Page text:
Obesity is on the rise in China as increasingly affluent Chinese devour richer foods at the risk of high blood pressure and heart disease, a national survey showed Thursday.

Results of the two-year probe also revealed malnutrition is still a major problem in underdeveloped and economically backward rural areas and in some urban regions as well."There is still a sharp gap between the urban and rural areas," according to an analysis in the official China Education Daily.

"The quality of diets in underdeveloped areas is far from satisfactory," the account said, "but too much fat consumption has also led to unbalanced nutrition and chronic diseases" in the cities.

On the positive side, the survey showed more Chinese are consuming nutritionally balanced meals, and children are growing taller - but not tall enough.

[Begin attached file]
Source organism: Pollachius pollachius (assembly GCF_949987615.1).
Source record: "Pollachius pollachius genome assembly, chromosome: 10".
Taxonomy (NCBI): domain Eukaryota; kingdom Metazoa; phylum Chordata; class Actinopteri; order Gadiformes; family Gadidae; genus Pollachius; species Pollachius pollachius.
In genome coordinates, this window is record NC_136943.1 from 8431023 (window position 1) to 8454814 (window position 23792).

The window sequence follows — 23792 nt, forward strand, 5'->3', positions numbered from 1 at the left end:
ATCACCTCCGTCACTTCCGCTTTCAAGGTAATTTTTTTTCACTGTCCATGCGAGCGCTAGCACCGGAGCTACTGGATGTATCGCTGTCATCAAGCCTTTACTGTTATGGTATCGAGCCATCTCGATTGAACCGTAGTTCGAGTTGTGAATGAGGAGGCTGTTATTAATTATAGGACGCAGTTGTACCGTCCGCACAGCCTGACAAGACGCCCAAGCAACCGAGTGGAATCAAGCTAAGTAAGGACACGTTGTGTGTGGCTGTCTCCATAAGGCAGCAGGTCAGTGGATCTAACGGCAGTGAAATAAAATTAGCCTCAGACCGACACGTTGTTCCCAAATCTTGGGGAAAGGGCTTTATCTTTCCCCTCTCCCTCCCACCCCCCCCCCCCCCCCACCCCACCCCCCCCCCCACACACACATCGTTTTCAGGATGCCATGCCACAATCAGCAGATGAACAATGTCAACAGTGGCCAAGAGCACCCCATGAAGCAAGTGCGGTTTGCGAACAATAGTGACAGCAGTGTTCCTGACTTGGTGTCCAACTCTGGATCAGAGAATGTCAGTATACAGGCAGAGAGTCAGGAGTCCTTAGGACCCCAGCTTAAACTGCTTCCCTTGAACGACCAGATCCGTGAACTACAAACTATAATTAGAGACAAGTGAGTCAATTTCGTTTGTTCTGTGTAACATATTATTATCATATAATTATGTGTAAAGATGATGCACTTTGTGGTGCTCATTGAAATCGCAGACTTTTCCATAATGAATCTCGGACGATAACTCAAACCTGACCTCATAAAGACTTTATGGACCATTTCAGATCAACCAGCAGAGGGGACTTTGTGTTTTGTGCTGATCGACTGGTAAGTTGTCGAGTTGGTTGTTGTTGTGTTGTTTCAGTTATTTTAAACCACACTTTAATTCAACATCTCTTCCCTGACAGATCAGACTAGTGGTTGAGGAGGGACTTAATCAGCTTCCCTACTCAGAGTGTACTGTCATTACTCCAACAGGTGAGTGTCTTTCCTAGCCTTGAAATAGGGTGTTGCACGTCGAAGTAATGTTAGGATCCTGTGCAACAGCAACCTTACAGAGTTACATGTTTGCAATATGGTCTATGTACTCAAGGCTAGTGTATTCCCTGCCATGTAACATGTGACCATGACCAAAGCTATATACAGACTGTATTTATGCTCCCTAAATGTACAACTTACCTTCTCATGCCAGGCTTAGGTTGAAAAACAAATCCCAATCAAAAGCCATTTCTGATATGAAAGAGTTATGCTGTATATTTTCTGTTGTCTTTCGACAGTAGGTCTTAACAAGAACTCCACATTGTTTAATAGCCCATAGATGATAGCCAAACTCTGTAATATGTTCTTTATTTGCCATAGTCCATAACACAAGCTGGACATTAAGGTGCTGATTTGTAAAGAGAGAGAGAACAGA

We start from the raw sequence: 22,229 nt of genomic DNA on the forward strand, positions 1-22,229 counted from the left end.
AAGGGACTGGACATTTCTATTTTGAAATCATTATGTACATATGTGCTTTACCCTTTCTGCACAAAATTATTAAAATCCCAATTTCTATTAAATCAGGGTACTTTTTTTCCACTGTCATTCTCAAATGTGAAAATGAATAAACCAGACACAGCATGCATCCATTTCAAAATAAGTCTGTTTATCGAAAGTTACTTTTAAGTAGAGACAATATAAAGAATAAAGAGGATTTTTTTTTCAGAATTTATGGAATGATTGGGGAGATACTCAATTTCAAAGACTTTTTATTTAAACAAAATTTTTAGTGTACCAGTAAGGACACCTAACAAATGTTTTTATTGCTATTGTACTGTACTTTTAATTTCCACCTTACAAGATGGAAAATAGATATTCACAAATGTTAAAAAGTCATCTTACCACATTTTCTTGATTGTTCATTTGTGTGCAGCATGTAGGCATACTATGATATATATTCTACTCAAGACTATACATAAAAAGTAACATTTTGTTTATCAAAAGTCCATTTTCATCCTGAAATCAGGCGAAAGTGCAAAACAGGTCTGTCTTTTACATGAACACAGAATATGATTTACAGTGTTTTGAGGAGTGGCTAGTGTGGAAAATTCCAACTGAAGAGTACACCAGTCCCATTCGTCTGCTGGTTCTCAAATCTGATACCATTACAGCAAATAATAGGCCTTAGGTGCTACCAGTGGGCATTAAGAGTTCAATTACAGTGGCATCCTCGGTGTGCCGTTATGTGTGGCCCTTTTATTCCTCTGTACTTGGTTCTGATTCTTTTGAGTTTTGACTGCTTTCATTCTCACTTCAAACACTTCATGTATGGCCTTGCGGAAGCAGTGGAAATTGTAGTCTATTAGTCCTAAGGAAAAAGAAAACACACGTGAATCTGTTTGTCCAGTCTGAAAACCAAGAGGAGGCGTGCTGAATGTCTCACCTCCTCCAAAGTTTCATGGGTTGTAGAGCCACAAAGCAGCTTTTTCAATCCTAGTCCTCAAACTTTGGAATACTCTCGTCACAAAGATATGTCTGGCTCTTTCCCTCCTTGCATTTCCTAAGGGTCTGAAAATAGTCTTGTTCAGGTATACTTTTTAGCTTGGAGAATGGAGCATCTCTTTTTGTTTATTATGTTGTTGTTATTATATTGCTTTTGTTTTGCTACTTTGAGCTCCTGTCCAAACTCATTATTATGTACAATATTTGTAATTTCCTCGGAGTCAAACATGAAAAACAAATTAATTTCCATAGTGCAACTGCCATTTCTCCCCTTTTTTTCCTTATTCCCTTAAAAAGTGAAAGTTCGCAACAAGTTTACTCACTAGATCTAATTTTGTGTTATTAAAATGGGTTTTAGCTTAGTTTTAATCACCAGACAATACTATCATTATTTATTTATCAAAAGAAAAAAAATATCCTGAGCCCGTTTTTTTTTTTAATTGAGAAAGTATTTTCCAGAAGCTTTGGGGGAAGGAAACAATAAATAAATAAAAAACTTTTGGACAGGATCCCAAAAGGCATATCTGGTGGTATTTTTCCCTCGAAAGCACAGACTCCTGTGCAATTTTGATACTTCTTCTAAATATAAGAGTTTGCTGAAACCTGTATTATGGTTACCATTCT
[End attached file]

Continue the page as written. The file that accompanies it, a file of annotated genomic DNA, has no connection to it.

He Jiesheng, vice-minister of public health, said the drafting of a national action plan is under way to improve nutrition and promote health in the world's most populous nation.

The survey, jointly conducted by the Ministry of Public Health, Ministry of Agriculture, Ministry of Public Security and State Statistics Bureau, sampled 99,000 people in 29 provinces, municipalities and autonomous regions, the account said.

Nutritional strides have not kept pace with the dizzying economic developments, with 9 percent of urban dwellers and 8 percent of rural Chinese suffering from various malnutrition-related illnesses.

Youngsters are failing to reach adequate heights outside of the booming cities of Beijing and Shanghai, the account said, and a "large proportion" are too thin compared with international standards.

"Both the height and weight of rural children are lower than their urban counterparts," the survey found.

Children under 3 years old have a higher rate of anemia, afflicting 11 percent to 22 percent of the city youngsters and 16 to 29 percent of those in rural areas.